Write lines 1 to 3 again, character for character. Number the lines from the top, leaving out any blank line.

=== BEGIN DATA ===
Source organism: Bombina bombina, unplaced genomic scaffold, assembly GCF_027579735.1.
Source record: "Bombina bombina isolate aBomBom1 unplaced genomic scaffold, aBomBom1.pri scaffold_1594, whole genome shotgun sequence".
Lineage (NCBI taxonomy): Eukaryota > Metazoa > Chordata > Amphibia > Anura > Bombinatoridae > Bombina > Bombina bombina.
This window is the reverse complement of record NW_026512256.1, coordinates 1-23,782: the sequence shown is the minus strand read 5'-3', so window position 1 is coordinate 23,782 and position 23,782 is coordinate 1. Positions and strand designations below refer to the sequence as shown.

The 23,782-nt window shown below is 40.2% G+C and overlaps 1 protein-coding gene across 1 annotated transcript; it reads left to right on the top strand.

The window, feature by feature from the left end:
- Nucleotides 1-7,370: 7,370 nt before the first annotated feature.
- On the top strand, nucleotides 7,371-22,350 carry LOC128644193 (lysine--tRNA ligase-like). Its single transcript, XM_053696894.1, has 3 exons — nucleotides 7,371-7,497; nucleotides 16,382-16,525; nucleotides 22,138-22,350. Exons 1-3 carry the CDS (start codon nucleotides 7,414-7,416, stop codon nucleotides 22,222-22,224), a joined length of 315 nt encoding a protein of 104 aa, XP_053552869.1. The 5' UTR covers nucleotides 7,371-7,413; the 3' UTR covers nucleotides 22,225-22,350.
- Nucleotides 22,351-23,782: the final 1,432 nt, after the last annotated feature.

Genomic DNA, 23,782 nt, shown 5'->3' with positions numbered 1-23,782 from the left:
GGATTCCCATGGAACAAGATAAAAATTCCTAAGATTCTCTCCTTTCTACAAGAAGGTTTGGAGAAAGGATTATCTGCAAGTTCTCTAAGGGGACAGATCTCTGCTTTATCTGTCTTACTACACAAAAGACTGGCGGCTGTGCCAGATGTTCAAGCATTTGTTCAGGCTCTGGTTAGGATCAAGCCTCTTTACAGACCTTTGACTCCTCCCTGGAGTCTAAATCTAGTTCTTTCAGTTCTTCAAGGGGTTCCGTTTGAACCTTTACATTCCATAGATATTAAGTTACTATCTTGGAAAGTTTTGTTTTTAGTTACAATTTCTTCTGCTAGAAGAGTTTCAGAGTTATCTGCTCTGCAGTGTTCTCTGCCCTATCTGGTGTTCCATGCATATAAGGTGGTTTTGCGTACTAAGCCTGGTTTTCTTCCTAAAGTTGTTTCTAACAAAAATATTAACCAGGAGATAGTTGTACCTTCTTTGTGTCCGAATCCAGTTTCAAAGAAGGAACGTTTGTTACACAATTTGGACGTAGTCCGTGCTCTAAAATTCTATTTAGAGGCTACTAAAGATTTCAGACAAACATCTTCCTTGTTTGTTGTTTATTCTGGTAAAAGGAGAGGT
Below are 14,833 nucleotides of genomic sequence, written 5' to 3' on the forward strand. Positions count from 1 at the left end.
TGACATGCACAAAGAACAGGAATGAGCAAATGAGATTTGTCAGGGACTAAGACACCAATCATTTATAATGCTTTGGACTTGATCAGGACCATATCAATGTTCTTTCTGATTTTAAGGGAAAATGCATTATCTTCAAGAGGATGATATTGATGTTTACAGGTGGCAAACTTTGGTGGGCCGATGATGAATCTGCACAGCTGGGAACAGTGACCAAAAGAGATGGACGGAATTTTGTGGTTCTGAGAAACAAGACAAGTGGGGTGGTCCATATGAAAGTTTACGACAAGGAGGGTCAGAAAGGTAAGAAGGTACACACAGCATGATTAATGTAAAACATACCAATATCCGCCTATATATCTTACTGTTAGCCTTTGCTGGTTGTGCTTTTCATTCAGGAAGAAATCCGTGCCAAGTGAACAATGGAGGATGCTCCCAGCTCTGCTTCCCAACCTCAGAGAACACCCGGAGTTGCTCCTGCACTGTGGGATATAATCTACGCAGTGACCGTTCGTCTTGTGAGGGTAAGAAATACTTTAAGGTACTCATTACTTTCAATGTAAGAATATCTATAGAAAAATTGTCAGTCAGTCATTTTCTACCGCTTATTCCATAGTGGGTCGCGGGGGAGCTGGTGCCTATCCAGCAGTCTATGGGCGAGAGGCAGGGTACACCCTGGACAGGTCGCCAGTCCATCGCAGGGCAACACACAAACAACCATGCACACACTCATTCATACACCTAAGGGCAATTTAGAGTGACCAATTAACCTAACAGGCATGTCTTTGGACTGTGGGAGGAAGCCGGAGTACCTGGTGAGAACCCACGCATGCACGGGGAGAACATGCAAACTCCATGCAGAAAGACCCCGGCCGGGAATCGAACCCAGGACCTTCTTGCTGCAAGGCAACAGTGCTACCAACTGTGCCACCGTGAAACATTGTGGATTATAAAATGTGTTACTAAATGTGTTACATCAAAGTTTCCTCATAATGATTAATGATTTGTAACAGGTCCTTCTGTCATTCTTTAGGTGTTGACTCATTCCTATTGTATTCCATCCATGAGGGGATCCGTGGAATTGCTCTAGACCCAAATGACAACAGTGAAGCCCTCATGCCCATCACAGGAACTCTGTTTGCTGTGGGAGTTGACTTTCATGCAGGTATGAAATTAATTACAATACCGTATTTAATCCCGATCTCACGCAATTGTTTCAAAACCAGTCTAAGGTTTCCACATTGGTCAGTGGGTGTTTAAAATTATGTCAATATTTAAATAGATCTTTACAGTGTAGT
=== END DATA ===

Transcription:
Source organism: Bombina bombina, unplaced genomic scaffold, assembly GCF_027579735.1.
Source record: "Bombina bombina isolate aBomBom1 unplaced genomic scaffold, aBomBom1.pri scaffold_1594, whole genome shotgun sequence".
Lineage (NCBI taxonomy): Eukaryota > Metazoa > Chordata > Amphibia > Anura > Bombinatoridae > Bombina > Bombina bombina.